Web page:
The economic muscle of petrostates in football
Given the incredible wealth and affluence of the sport of football, with it being the greatest common entertainment commodity enjoyed by billions, looking at the financial threading of the game has become of increasing prevalence within the last decade. Financial controversies have thrown the economics and finance of football into the spotlight. From the alleged deep institutional financial corruption regarding the 2022 Qatar World Cup1 with supposedly just under $1 billion being paid to guarantee the tournament be awarded to the wealthy nation, to the recent hefty ban by UEFA to Manchester City Football Club following financial fair play foul play2. The commonality in both of these instances of financial incredulity is that both entities involved are controlled by the arms of wealthy petrostates, and their influence in ‘the beautiful game’ is only growing, and the question is what this means for the future of the sport.
In the instance of Manchester City, the 2008 takeover of the club by Sheikh Mansour through the Abu Dhabi United Group, an Emirati quasi-state body involved in sports investments, has seen a mid-table club with relatively little success in terms of trophies become the most successful English team domestically of the decade. Quite simply this can be put down to the incredible investment that has been pumped into the club since this takeover (over $1.3billion by the Sheikh and the UAE3) which has seen the club become a powerhouse in the transfer market and set world class foundations for future success with an elite youth football network and facilities4.
Given this new era of ultra-rich clubs with this new backing by wealthy oligarchs and states, the governing body of the sport in Europe, UEFA, implemented Financial Fair Play regulations in 2013. Essentially these regulations sought to implement the ‘break-even’ principle of ensuring that clubs balanced ‘relevant income’ balances with ‘relevant expenditure’ with deviations being allowed of up to €5 million; though critics of this have pointed out that these could be easily altered by clubs to their benefit and avoiding FFP altogether5. Though one of the main criticisms of FFP in general both in the sports economics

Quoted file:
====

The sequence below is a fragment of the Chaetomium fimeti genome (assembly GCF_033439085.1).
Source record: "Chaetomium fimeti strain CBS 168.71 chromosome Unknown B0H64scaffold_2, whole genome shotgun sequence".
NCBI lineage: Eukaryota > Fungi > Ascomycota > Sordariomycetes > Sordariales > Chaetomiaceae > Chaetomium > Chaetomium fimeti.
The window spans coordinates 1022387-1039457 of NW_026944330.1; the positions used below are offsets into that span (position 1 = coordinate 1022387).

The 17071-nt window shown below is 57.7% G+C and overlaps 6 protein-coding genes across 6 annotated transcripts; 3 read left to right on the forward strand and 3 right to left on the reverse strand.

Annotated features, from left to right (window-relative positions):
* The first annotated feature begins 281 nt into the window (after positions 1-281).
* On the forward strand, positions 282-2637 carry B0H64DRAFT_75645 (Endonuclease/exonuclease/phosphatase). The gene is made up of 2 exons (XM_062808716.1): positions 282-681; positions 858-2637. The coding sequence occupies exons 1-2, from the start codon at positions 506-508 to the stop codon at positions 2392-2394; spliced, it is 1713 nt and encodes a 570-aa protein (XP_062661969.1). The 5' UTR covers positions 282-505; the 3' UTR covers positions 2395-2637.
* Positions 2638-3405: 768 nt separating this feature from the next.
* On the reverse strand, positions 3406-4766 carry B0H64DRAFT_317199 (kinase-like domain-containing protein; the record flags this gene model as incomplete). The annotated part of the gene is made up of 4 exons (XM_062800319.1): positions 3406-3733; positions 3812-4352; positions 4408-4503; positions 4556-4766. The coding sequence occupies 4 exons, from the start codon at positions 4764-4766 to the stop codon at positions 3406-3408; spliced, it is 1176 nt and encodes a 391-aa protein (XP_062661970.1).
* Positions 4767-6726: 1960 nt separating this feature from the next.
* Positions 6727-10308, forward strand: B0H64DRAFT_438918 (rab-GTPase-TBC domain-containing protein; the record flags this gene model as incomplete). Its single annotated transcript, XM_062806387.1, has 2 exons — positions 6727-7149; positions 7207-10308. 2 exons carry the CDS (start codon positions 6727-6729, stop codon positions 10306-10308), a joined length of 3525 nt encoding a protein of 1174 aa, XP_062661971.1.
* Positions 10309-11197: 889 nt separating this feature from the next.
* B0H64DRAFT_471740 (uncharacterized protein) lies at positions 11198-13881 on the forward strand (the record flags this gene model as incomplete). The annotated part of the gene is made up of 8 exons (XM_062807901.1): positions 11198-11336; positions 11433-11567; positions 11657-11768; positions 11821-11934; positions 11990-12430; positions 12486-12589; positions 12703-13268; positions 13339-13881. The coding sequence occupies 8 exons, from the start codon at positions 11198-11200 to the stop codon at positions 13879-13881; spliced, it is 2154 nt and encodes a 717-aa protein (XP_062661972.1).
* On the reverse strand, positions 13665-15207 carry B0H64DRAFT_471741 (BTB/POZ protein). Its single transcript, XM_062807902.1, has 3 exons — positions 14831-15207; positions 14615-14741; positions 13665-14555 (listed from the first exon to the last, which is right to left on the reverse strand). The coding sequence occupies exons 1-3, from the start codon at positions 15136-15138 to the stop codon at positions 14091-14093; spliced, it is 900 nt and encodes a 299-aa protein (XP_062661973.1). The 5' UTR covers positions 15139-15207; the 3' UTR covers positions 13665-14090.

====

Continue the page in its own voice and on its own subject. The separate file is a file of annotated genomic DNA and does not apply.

literature and in the footballing world, is that FFP seeks to entrench the historic elite club’s hegemony in the football world both in terms of financial prowess and therefore results on the pitch6. Therefore, an argument against the imposition of such financial regulation is that it is anti-competitive in nature and essentially protects the more established clubs by limiting the scope for new investors to come in and make new inroads with historically less successful and smaller clubs. However much of these debates have been neutralised by the fact that, UEFA until this significant sanction on Manchester City, had done very little in enforcing these regulations despite the fact that with these petrostate owners, the depth of their pockets seemed to be infinite and the equilibrium in the football world being greatly pushed.
Therefore, looking at the future of the game it is likely that these, predominantly Middle Eastern, petrostates and oligarchs that have had an increasing stronghold within the football world with funding being essentially limitless considering this vast state backing will continue to increase their influence in the game. Though UEFA’s shift in seemingly wanting to regulate the financial side of European clubs could have something to say about this depending on the success or not within the courts. Globally, with the 2022 World Cup being held in Qatar, despite an array of allegations regarding not only financial malpractice but also human rights violations, the sway of Middle Eastern oil revenues to influence football will only likely increase – particularly if Saudi Arabia begin their own significant involvement in the sport.
By Rahul Kumar